Acupuncture Points Notebook

Location Guides:

: Wangu : Mastoid Process

GB-12 : Foot Shaoyang Gall Bladder 12

Classifications:
Master point of the Pericardium and San Jiao Divergent Meridians (Chace, The Merging of Ways).

Trigger point (Travell & Simons, 1998, Trigger Point Manual

Meetings:
Meeting of Gall Bladder with Bladder, San Jiao Divergent and Pericardium Divergent

Location:
In the depression just posterior and inferior to the mastoid process.

Needling:
Oblique inferior insertion 0.5 - 1 cun

TCM Actions:
Eliminates wind, benefits the head and alleviates pain
Calms the spirit

TCM Indications:
  • Headache, head wind with pain behind the ear, shaking of the head, stiffness and pain of the neck with inability to turn the head.
  • Toothache, swelling of the cheek radiating to the ear, throat painful obstruction.
  • Hemiplegia, deviation of the mouth and eye, clenched jaw, withering and contraction of the muscles around the mouth, weakness and flaccidity of the legs, atrophy disorder of the arms and legs, malaria, swearing with no aversion to cold.
  • Epilepsy, mania, agitation of the Heart, insomnia, dark urine.

    Neuroanatomy:
    Superficial Innervation: Dorsal rami of C3 - C5
    Dermatome Segment: C3

    Trigger Point Associations:
    Muscle: Sternomastoid
    Myotome Innervation: Motor - accessory nerve (CN XI), sensory - dorsal rami of C2 - C3
    Location Notes: The trigger point location should be on the belly of the sternomastoid
    Pain Referral Pattern: To back of head and from top of cheek to temple, to the forehead above the eyebrow and into the inner canthus of the eye. Some spillover onto cheek, top of head and front of throat
    Indications: Torticollis ; Myalgia of neck muscles ; Head and facial pains

    Notes:
    When used as part of a Divergent Meridian treatment is paired with the He Sea point, or less commonly with the Yuan Source or Luo Connecting point of the channels (Chace, The Merging of Ways).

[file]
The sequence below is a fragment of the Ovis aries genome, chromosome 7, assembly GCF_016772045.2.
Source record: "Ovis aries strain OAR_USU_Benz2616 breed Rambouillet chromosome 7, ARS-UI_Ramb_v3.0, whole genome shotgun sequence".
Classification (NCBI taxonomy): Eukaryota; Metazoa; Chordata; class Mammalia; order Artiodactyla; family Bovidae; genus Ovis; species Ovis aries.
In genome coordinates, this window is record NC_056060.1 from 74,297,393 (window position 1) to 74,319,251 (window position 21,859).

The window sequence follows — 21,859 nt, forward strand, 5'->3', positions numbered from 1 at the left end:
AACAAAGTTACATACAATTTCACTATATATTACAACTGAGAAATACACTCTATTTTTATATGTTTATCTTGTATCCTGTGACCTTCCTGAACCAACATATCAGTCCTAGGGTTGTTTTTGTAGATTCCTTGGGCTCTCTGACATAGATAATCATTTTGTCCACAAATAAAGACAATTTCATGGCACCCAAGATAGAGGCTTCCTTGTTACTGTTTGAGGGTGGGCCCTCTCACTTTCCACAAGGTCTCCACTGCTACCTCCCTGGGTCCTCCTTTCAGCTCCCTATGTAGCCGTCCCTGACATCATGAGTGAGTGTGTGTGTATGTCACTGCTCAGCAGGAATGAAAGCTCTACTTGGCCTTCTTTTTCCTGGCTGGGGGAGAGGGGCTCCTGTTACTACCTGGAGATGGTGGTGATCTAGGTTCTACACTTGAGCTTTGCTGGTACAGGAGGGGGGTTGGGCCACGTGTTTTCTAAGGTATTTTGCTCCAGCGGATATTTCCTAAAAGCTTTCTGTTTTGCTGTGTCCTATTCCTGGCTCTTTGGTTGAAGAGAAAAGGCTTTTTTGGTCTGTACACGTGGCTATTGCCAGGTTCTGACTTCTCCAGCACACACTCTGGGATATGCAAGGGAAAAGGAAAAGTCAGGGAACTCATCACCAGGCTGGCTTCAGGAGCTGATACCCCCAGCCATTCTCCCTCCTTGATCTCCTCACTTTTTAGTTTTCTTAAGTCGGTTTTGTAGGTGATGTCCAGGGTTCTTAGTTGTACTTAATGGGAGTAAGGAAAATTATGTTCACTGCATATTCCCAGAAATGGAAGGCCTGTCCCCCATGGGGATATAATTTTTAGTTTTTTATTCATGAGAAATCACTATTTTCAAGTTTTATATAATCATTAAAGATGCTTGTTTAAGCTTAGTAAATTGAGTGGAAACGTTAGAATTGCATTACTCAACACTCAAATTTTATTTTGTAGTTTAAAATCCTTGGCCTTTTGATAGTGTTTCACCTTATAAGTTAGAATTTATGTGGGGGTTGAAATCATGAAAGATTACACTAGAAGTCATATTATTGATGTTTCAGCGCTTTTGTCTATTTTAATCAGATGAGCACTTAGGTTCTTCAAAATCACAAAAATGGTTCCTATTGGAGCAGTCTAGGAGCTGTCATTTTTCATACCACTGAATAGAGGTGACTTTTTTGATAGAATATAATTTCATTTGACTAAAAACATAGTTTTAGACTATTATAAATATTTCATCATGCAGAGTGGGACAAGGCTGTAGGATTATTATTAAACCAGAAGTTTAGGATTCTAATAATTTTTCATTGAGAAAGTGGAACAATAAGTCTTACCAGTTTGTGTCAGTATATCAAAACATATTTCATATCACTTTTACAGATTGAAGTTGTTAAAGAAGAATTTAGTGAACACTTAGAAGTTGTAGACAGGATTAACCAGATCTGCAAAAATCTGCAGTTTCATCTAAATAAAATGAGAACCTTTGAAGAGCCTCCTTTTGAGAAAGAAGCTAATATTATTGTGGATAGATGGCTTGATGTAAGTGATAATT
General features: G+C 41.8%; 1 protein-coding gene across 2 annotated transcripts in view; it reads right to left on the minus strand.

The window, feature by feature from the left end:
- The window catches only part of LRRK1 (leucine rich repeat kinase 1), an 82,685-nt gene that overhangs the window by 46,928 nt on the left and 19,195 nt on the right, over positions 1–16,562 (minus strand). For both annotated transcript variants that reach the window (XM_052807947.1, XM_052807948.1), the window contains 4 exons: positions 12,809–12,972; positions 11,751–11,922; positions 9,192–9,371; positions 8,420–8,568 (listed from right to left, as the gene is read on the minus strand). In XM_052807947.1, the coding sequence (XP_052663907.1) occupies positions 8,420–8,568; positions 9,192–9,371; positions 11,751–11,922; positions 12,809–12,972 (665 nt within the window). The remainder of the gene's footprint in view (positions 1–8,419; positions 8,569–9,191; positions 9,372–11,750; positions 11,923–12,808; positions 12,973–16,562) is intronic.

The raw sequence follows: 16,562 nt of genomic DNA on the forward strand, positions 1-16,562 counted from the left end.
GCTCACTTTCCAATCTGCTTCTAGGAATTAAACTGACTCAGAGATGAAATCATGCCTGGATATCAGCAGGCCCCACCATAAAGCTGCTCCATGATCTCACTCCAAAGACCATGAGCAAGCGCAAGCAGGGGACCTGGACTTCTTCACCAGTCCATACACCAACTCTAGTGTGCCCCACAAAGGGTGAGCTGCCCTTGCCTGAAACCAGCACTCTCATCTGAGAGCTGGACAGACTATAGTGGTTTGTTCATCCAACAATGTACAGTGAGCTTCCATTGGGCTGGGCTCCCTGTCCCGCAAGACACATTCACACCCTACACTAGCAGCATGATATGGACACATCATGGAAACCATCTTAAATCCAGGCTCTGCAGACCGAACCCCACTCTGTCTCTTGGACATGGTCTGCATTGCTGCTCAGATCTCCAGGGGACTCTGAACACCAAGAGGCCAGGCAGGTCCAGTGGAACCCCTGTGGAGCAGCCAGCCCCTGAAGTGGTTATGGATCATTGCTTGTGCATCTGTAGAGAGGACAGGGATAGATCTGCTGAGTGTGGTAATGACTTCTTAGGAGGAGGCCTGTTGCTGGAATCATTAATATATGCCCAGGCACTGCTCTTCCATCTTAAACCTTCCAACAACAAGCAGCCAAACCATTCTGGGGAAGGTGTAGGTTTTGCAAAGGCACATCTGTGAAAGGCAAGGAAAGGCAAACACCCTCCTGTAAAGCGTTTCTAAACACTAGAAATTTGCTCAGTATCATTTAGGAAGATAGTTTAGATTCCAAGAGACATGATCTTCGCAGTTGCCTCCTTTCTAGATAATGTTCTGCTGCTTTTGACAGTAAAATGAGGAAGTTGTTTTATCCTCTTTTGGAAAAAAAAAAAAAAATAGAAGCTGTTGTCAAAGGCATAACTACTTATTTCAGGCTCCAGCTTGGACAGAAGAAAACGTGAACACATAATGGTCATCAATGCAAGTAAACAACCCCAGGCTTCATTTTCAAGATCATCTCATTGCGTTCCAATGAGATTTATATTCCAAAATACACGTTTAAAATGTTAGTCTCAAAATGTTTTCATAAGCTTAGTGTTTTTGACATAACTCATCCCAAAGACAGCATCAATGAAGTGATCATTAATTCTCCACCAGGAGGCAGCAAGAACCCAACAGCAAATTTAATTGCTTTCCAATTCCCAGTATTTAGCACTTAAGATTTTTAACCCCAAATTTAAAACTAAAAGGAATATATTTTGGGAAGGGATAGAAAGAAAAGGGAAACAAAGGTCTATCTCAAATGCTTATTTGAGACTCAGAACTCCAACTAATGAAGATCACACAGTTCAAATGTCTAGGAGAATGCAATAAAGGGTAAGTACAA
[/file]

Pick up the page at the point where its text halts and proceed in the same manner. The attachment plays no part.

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    Avicenna describes venesection at this point in his treatise On Venesection:

    "Venesection of the veins below the mastoid process of the temporal bone is beneficial in cases of dizziness causes by light blood and advanced pains of the head." (Aspects of Treatment According to General Diseases, 21st section in Abu-Asab, Amri & Micozzi, 2013, Avicenna's Medicine)

    In the 22nd section, On CUpping, he suggests that "Cupping on the mastoid process is second in benefit to the venesection of the median cubital vein. It is beneficial in heaviness of the horehead, lightening in the eyelids, trachoma, malodor of the mouth, and hardening of the eye... However, cupping on the mastoid process actually causes loss of memory, as has been said, since the back of the brain is the site of memory and is weakened by cupping... Therefore, to avoid side effects, cupping on the mastoid process should be be done slightly lower" (ibid.)

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    Lad and Durve (2008) in Marma Points of Ayurveda locate the Karnamula point here or at SJ-17 and associate it with the doshas: Prana Vayu, Apana Vayu, Sadhaka Pitta and Tarpaka Kapha.

    They give the following functions:
    - Benefits facial nerves, especially in cases of Bell's palsy
    - Relieves pain and headaches
    - Enhances kidney function

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    In Tibetan medicine:
    Moxa point (AMNH, Tibetan Medical Paintings)

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    In Thai massage:
    Acupressure point indicated for ear ailments, facial pain/numbness/paralysis and headache (Salguero & Roylance, 2011, Encyclopedia of Thai Massage)


    Reference Notes: (click to display)